I wouldnt put them in cheap airtight containers but these L&L ones are apparently top of the line.

  44. #44
    Senior Member Luke_G's Avatar
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    Re: How do you store your roasted beans and the effect on optimum consumption time

    I usually use zip lock freezer bags and release the pressure after a couple of days manually.
    If im posting beans to family down south then ill use valved bags as im worried the freezer bags may explode in transit.

    Im curious to know though.... once releasing the pressure the first time and the bag blows up again, is that gas doing any harm as oxygen does or is it simply coffee aromad carbon dioxide and therefor aiding the overall aroma once finally cracked?...anyone?

  45. #45
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    Coffee Bean Storage

    hi all.

    so i was looking around the house for a container to store my coffee beans....and i noticed i have a 1kg Milo tin thats almost empty.

    what are your thoughts on using this as a container to store my coffee beans?

    obviously no light would be able to get in, and it looks pretty airtight to me. ;D


    how do you guys store your beans?

  46. #46
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    Re: Coffee Bean Storage

    I use three things. First is one of those vacuum container with a hand pump (although the seal seems to be buggered). I also have a coffee tin with a silicone top so is fairly air tight, then if there is any left (has to be 1kg or over) I just store it in the bag. I use the bag first then the tin then the vacuum container.

  47. #47
    JJJ
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    Re: Coffee Bean Storage

    Theres a wealth of information and ingenious ideas on bean storage throughout the forum so if you get a chance, take the time to do a search and have a read of some threads.

    You wont regret it. :)

  48. #48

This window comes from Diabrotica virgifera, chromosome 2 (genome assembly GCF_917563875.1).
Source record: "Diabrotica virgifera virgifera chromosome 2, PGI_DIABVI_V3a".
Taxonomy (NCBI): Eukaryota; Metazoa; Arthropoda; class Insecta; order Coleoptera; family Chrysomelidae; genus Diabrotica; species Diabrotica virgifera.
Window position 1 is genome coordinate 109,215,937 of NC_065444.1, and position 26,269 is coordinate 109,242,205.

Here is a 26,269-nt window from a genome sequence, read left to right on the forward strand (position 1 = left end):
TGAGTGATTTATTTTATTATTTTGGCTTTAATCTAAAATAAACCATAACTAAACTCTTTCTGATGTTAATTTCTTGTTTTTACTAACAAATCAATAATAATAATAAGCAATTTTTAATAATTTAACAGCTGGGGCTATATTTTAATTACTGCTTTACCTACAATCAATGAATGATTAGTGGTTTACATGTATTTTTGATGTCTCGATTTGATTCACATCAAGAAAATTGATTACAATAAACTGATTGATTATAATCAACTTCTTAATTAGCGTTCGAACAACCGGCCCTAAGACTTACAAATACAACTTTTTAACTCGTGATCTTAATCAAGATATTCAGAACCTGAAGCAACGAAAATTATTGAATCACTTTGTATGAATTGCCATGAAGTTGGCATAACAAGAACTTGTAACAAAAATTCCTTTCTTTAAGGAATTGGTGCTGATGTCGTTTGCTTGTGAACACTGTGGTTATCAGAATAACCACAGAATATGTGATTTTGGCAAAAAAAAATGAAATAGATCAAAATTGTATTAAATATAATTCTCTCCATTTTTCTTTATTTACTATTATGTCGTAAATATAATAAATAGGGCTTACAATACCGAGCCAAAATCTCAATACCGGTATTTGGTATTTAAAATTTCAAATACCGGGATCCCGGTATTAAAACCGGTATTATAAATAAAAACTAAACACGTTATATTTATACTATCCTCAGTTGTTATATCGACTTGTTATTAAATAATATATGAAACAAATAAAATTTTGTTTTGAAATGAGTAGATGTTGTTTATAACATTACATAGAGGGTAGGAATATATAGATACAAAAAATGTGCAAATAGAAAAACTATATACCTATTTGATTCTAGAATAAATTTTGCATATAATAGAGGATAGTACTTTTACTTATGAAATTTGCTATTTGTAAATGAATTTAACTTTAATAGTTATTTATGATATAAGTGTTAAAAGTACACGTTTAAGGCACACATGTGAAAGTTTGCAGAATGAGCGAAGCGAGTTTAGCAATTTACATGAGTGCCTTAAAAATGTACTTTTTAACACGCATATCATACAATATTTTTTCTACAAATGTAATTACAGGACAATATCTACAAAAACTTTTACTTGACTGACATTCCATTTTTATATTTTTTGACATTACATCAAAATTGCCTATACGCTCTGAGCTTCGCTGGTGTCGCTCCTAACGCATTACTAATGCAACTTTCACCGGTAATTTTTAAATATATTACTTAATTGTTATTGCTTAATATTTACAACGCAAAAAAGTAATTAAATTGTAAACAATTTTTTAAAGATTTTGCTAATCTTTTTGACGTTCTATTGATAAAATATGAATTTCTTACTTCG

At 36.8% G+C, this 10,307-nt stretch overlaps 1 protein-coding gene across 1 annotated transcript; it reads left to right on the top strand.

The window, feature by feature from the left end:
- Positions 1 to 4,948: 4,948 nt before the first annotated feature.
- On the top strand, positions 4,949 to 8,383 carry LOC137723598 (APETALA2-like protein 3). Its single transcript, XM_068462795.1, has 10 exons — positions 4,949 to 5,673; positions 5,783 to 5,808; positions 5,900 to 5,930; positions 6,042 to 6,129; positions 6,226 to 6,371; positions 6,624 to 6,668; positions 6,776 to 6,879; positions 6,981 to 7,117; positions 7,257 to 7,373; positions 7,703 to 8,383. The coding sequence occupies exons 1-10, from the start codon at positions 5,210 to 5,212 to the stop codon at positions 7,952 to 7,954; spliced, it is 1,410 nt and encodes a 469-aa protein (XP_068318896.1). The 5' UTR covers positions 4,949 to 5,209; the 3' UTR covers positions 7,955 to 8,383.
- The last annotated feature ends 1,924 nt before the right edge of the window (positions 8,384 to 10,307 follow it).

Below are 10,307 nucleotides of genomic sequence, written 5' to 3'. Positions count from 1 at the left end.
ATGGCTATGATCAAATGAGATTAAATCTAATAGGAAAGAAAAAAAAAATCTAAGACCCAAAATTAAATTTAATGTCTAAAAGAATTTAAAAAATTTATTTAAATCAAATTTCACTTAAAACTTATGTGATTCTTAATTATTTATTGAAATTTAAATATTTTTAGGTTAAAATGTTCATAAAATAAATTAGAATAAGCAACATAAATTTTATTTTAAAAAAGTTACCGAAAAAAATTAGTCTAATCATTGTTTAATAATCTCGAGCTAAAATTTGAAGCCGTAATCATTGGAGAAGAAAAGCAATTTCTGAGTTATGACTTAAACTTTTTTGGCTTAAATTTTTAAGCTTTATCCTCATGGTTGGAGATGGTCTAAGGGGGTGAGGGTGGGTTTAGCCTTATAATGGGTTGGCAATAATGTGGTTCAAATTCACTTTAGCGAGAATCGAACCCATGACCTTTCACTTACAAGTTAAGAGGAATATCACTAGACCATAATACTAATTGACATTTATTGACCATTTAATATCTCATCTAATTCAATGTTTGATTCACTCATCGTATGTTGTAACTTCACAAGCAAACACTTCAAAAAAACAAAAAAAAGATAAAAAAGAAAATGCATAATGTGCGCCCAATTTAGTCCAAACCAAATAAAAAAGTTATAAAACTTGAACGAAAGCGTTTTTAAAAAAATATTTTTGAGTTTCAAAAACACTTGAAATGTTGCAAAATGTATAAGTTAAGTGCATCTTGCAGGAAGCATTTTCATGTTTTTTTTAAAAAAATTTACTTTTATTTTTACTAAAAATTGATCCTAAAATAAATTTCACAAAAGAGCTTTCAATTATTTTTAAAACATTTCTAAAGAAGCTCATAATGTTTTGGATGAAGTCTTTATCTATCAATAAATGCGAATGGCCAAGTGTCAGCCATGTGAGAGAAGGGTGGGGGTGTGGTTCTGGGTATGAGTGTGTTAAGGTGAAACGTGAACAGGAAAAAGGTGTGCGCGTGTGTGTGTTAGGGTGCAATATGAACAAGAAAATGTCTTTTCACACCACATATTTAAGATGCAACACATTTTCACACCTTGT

Senior Member GregWormald's Avatar
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    Re: Coffee Bean Storage

    One-way valve bag squeezed flat, in a dark cupboard.

    The less air the better, and a 1 Kg tin that is 1/2 full of coffee contains a lot of air.

    Greg

  49. #49
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    Best bean storage... CO2 or vacuum?

    So Im wondering which you think will provide the best storage results for roasted coffee beans?

    Is it better for the beans to be stored in a vacuum (no air) or in co2.
    Or are they both achieving the same result (no O2).

    The unrealistic example here is: you open a bag of fresh coffee beans. Do you vacuum seal it (with a really good vacuum sealer that removes all air), or fill it with CO2 then seal it?

  50. #50
    Sleep is overrated Thundergod's Avatar
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    Re: Best bean storage... CO2 or vacuum?

    Menace this question has been asked a thousand times. ::)
    To save you searching, as you should have, heres my answer.

    A vacuum will suck on the bean; any remaining CO2 and volatile oils will be forced out of the bean, thereby hastening staling.
    Its not all about no O2.

    So forget vacuum storage.

    Use a valved bag so that you can squeeze out the air, and then, if youll be storing unopened for more than a few days, you can heat seal it as the collective wisdom suggests the ziplocks are not 100% airtight.
    I cant be bothered heat sealing if Im storing for less than a week after roasting.